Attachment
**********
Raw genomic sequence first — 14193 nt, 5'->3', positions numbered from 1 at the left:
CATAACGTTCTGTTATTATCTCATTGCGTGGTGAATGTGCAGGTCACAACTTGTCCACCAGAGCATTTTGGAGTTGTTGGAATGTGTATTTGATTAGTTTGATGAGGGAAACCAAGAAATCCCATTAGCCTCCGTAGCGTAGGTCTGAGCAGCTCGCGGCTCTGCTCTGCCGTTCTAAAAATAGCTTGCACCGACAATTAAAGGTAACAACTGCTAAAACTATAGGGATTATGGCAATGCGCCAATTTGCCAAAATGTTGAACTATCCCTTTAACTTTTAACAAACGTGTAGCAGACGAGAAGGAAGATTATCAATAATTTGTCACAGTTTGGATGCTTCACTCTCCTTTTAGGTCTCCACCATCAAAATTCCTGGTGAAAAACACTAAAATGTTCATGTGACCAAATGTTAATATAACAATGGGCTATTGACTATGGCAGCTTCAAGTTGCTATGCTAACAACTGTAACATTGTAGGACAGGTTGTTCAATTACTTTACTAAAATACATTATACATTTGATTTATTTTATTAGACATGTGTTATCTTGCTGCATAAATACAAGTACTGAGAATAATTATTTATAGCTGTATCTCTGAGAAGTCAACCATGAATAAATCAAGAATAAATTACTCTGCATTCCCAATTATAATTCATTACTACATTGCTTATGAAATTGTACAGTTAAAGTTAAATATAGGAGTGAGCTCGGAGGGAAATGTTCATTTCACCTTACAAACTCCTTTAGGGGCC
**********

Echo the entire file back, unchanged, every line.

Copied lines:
Raw genomic sequence first — 14193 nt, 5'->3', positions numbered from 1 at the left:
CATAACGTTCTGTTATTATCTCATTGCGTGGTGAATGTGCAGGTCACAACTTGTCCACCAGAGCATTTTGGAGTTGTTGGAATGTGTATTTGATTAGTTTGATGAGGGAAACCAAGAAATCCCATTAGCCTCCGTAGCGTAGGTCTGAGCAGCTCGCGGCTCTGCTCTGCCGTTCTAAAAATAGCTTGCACCGACAATTAAAGGTAACAACTGCTAAAACTATAGGGATTATGGCAATGCGCCAATTTGCCAAAATGTTGAACTATCCCTTTAACTTTTAACAAACGTGTAGCAGACGAGAAGGAAGATTATCAATAATTTGTCACAGTTTGGATGCTTCACTCTCCTTTTAGGTCTCCACCATCAAAATTCCTGGTGAAAAACACTAAAATGTTCATGTGACCAAATGTTAATATAACAATGGGCTATTGACTATGGCAGCTTCAAGTTGCTATGCTAACAACTGTAACATTGTAGGACAGGTTGTTCAATTACTTTACTAAAATACATTATACATTTGATTTATTTTATTAGACATGTGTTATCTTGCTGCATAAATACAAGTACTGAGAATAATTATTTATAGCTGTATCTCTGAGAAGTCAACCATGAATAAATCAAGAATAAATTACTCTGCATTCCCAATTATAATTCATTACTACATTGCTTATGAAATTGTACAGTTAAAGTTAAATATAGGAGTGAGCTCGGAGGGAAATGTTCATTTCACCTTACAAACTCCTTTAGGGGCC